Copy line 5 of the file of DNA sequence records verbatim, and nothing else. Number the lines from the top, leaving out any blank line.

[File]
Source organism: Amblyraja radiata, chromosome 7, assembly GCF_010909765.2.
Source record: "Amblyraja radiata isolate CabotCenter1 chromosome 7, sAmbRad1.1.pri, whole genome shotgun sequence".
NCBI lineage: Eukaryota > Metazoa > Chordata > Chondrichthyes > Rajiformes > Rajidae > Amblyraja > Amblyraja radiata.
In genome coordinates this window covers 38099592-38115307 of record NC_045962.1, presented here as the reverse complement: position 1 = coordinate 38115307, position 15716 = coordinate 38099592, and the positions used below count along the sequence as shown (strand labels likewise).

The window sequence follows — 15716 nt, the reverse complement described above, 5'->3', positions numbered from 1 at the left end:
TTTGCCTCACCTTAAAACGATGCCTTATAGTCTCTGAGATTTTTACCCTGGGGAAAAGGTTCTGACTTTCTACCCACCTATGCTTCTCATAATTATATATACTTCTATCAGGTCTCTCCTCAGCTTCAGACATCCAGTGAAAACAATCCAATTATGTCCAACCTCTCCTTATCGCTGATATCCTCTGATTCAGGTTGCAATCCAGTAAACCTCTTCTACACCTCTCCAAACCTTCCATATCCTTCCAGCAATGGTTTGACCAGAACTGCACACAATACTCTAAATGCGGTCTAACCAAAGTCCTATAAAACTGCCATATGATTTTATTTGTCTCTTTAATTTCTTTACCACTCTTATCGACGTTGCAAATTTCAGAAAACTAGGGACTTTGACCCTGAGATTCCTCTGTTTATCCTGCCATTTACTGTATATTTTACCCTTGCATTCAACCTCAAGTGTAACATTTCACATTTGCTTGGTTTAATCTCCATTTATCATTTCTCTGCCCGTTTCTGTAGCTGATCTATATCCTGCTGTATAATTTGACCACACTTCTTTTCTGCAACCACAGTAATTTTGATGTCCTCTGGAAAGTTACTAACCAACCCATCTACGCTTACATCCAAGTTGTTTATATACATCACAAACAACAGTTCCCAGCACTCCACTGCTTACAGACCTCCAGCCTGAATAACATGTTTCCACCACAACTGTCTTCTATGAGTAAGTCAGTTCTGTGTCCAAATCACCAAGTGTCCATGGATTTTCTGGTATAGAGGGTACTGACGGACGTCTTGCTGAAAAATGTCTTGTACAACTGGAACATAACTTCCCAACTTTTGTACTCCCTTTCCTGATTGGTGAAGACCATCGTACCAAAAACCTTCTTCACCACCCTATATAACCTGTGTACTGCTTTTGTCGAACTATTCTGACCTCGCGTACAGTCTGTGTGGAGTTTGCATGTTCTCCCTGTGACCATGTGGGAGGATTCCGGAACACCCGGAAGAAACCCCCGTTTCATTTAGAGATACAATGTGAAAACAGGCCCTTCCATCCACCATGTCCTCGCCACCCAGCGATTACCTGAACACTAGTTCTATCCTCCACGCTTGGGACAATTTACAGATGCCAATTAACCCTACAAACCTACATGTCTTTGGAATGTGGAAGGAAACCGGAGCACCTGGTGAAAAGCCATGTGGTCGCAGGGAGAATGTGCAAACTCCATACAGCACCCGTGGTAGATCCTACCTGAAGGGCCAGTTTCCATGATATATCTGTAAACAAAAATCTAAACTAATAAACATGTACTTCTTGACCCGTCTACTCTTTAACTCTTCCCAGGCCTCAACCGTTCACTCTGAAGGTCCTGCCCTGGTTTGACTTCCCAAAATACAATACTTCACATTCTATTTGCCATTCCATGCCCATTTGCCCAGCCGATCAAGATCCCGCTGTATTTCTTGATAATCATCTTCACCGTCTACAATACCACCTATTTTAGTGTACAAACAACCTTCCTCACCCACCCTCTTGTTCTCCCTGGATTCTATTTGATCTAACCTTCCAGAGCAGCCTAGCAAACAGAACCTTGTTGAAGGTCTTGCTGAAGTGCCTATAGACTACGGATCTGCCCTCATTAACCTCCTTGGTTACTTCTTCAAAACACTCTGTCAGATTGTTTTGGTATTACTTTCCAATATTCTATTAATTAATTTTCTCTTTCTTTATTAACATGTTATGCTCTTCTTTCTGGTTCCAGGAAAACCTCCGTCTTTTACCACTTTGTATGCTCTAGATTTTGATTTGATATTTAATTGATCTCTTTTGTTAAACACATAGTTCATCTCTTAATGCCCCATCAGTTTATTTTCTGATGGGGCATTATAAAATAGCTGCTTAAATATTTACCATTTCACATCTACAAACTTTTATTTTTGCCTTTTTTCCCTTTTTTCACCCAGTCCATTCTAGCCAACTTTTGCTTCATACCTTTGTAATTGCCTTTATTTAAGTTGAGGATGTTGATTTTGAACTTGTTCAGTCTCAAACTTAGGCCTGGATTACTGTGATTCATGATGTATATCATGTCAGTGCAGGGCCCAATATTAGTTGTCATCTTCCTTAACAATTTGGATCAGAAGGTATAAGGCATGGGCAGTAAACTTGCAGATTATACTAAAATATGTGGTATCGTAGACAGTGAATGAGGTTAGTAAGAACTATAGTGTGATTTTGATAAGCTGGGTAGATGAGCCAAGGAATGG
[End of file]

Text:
The window sequence follows — 15716 nt, the reverse complement described above, 5'->3', positions numbered from 1 at the left end: